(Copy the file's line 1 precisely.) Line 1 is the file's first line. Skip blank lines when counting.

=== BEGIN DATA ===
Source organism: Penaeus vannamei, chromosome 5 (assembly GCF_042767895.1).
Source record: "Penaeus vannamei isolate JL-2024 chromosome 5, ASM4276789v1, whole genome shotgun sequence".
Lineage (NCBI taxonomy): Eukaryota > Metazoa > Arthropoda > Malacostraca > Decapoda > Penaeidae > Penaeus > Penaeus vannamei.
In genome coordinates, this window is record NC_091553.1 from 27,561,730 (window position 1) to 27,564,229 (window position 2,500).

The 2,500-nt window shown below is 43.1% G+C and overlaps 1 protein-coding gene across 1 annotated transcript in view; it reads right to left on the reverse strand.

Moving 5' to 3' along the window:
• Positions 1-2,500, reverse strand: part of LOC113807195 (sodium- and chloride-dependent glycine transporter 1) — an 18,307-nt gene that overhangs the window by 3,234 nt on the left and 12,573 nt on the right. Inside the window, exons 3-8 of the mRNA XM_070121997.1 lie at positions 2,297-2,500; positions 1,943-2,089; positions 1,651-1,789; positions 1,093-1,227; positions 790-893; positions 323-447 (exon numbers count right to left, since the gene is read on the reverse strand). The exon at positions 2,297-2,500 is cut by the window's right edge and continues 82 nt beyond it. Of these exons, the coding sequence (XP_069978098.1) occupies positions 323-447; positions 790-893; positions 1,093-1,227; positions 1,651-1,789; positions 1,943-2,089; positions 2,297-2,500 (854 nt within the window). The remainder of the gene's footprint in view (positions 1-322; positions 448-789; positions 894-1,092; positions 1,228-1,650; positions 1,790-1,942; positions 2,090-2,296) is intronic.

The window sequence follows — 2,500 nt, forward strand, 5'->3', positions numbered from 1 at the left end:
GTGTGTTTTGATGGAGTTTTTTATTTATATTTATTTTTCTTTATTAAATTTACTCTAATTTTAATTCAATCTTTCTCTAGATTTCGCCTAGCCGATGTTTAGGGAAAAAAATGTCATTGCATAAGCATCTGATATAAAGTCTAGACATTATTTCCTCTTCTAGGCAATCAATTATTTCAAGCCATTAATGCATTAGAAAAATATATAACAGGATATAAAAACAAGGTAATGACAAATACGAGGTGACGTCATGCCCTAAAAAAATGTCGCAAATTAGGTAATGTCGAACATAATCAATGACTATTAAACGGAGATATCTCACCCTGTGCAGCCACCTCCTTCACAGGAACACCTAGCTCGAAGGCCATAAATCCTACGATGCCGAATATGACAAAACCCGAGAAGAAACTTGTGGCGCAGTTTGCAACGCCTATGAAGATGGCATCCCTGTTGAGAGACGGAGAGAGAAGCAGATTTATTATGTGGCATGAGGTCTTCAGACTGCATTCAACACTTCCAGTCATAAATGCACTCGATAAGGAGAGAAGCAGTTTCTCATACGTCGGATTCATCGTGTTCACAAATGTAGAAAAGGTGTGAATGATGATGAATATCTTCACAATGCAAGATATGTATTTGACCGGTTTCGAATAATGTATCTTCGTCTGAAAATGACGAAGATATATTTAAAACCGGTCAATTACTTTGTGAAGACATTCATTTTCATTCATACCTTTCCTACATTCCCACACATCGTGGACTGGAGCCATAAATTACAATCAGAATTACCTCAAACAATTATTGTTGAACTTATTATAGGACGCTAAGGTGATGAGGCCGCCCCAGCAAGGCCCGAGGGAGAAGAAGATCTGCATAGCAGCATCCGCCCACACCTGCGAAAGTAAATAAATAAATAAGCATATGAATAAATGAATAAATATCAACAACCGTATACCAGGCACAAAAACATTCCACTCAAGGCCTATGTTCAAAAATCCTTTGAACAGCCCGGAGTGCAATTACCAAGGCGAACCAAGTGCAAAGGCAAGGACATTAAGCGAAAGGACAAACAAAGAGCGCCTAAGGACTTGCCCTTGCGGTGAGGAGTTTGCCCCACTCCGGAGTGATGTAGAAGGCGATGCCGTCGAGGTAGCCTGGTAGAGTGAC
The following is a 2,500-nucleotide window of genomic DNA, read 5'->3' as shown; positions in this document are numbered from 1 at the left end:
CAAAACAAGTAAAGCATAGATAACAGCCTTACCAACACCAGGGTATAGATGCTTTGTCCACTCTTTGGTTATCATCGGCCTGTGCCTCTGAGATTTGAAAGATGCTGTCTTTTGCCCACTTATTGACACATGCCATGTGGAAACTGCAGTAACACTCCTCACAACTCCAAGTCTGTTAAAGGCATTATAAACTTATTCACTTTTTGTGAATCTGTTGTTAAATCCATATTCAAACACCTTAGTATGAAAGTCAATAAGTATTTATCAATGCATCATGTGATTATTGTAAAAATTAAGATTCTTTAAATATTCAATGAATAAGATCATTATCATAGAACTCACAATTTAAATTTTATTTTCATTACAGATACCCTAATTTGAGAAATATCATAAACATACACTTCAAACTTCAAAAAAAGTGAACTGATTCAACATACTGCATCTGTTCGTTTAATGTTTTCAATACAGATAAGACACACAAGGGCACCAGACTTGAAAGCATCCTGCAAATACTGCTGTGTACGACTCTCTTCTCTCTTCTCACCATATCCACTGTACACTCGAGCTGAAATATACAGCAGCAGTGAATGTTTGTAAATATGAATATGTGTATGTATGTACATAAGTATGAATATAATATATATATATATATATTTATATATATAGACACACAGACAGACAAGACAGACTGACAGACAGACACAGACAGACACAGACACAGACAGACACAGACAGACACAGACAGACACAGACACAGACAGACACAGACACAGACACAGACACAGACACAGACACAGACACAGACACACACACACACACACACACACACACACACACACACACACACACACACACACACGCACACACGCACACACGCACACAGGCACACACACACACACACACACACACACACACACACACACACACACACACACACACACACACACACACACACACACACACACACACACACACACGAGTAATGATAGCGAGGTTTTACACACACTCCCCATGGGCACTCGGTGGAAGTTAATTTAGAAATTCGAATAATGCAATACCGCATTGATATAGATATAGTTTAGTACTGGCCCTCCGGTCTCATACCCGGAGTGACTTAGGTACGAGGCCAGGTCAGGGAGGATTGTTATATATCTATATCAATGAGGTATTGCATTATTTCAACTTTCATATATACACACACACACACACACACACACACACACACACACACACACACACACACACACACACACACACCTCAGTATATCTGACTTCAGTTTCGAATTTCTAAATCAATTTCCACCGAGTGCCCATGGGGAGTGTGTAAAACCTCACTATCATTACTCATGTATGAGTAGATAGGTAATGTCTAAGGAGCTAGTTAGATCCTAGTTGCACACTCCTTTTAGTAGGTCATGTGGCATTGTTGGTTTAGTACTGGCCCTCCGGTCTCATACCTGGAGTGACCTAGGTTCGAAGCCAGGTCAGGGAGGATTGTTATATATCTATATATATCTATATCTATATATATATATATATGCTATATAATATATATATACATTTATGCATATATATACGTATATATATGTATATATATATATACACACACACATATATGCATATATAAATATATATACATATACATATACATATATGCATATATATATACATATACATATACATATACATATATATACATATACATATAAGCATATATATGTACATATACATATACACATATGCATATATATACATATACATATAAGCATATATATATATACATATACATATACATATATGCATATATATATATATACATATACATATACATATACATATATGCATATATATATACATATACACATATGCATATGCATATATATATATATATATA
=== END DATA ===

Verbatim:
Source organism: Penaeus vannamei, chromosome 5 (assembly GCF_042767895.1).